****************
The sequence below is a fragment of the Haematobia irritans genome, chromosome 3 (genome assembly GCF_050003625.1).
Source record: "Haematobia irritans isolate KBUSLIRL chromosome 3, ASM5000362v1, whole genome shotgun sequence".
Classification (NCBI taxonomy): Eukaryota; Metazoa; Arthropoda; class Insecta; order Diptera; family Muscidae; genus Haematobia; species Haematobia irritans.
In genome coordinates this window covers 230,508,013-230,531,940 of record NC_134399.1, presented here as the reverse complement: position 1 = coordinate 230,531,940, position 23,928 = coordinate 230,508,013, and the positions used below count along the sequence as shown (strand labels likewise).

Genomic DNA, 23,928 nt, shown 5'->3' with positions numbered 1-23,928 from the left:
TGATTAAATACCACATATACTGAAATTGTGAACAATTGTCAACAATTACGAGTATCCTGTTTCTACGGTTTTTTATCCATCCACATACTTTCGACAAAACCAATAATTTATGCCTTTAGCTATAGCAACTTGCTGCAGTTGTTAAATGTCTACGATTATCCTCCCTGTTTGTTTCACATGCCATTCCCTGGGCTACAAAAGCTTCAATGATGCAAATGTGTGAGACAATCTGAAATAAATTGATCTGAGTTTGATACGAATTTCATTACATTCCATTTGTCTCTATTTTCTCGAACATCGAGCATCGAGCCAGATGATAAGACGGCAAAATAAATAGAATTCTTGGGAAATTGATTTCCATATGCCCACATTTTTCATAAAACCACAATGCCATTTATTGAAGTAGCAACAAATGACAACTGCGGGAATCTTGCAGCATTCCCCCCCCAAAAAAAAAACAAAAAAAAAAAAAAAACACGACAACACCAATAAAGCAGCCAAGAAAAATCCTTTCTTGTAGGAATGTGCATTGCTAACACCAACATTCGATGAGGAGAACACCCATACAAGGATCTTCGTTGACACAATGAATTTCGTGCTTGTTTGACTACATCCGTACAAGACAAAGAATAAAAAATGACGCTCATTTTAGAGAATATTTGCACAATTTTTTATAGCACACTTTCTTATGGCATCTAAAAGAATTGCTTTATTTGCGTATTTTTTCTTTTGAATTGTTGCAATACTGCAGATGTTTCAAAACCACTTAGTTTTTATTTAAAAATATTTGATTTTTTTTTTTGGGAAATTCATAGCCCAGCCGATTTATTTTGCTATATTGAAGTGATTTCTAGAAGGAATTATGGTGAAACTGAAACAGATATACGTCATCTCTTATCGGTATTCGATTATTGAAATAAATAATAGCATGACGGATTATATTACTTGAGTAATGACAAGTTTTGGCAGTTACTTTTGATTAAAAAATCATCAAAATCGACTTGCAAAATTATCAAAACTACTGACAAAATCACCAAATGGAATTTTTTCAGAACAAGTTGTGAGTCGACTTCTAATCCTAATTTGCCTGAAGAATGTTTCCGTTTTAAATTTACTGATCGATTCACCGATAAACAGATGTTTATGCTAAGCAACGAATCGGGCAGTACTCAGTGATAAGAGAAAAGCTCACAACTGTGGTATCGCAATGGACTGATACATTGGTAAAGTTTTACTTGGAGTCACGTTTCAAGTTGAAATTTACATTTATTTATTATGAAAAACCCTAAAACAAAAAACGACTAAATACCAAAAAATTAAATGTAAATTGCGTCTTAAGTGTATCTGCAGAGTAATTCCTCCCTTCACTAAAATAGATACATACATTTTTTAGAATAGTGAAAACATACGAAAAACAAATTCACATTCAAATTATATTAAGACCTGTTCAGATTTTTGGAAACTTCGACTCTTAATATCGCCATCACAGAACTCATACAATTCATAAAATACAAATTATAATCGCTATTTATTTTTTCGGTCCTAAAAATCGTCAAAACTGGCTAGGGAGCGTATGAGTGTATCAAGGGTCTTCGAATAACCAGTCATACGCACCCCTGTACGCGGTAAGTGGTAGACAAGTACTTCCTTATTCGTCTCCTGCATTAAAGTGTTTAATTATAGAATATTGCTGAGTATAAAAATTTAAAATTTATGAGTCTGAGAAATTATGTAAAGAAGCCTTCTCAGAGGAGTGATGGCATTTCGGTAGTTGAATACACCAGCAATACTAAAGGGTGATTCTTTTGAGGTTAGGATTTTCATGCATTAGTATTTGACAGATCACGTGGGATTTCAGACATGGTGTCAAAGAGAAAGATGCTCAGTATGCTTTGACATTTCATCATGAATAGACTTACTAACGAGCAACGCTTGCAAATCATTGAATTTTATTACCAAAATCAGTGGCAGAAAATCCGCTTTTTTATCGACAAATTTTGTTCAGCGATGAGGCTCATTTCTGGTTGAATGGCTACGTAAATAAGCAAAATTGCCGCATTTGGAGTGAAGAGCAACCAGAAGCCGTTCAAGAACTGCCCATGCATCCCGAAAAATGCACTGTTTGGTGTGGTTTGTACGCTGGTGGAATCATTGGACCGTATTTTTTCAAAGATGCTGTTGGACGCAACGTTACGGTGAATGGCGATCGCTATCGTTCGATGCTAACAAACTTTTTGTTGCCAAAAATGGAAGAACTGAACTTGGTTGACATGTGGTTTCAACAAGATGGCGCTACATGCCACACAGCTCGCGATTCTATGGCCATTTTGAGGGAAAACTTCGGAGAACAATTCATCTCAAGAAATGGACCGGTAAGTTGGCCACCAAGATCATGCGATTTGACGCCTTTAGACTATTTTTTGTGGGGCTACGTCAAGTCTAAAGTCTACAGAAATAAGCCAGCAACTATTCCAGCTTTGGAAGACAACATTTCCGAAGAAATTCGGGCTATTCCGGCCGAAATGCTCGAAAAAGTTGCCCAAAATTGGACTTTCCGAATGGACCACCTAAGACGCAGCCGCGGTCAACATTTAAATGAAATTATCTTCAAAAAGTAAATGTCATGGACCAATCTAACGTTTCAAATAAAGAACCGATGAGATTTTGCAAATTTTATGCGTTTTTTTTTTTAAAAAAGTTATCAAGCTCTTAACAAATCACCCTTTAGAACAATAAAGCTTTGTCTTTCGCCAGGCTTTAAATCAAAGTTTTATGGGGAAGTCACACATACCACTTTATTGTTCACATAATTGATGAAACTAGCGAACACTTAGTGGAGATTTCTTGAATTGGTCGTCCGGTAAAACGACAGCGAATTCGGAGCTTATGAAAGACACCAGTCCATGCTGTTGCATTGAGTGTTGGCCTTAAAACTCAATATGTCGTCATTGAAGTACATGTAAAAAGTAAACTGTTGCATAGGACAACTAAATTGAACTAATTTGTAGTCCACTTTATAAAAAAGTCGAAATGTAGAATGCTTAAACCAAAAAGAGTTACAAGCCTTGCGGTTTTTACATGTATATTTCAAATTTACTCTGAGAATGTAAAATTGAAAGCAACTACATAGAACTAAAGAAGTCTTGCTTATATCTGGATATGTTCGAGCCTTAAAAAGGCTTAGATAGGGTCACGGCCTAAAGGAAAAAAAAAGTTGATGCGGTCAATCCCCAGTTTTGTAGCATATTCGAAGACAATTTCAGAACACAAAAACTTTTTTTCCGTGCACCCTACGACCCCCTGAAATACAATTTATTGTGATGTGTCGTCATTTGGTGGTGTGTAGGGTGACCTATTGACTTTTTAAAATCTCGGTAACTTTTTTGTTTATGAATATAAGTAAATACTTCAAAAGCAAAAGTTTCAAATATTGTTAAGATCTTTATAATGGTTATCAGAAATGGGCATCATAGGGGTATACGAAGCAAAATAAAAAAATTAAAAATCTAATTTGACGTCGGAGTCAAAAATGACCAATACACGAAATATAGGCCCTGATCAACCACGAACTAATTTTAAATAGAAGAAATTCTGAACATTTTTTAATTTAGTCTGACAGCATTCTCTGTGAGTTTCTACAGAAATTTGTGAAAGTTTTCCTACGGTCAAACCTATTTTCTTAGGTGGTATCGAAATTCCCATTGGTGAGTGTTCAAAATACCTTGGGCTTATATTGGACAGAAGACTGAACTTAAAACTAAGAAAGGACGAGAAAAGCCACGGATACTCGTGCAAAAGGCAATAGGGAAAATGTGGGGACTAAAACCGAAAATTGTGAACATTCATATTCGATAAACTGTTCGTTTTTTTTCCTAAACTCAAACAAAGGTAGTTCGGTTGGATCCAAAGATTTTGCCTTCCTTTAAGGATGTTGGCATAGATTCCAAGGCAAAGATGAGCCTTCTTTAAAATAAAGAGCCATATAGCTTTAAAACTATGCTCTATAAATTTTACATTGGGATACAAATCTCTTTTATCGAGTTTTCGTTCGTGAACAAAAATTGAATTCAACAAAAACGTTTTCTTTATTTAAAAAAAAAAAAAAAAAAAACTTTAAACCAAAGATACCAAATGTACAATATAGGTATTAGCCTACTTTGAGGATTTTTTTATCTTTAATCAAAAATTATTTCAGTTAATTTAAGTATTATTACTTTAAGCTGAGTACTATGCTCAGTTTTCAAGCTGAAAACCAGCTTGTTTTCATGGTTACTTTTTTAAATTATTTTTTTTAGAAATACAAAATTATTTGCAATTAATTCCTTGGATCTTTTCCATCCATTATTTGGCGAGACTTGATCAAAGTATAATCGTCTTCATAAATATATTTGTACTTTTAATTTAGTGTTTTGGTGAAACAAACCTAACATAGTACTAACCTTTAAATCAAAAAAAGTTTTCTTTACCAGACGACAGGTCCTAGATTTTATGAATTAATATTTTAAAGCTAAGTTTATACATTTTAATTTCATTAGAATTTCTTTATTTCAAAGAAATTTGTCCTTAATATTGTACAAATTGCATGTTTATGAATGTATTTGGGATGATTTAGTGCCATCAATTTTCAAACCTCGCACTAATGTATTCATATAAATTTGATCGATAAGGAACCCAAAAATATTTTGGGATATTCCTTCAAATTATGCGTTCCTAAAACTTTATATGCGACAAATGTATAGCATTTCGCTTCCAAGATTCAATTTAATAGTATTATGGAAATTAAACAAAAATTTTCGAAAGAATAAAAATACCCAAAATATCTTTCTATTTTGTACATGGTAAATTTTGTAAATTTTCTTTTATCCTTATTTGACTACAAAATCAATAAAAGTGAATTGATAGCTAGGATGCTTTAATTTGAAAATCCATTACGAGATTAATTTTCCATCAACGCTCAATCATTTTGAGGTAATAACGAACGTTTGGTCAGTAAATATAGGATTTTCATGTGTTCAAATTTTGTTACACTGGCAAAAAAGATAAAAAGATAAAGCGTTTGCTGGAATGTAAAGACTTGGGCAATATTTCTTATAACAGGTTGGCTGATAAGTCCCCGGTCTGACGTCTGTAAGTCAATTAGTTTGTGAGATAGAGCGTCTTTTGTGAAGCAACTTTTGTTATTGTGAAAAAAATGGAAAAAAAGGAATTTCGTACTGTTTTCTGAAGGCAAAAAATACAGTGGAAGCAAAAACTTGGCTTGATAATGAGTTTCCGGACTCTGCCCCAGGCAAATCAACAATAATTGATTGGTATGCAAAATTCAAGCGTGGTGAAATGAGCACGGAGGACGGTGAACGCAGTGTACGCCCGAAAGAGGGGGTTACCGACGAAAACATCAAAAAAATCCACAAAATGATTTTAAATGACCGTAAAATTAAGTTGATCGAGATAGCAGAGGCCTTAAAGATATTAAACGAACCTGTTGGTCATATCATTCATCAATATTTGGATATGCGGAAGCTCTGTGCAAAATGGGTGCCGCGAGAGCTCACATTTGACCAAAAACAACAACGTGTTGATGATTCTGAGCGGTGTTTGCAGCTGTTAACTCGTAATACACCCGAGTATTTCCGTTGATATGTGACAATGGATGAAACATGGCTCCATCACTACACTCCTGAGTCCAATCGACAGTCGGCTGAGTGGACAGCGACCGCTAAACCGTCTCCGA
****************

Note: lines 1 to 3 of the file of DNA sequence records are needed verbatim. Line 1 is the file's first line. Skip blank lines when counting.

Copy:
The sequence below is a fragment of the Haematobia irritans genome, chromosome 3 (genome assembly GCF_050003625.1).
Source record: "Haematobia irritans isolate KBUSLIRL chromosome 3, ASM5000362v1, whole genome shotgun sequence".
Classification (NCBI taxonomy): Eukaryota; Metazoa; Arthropoda; class Insecta; order Diptera; family Muscidae; genus Haematobia; species Haematobia irritans.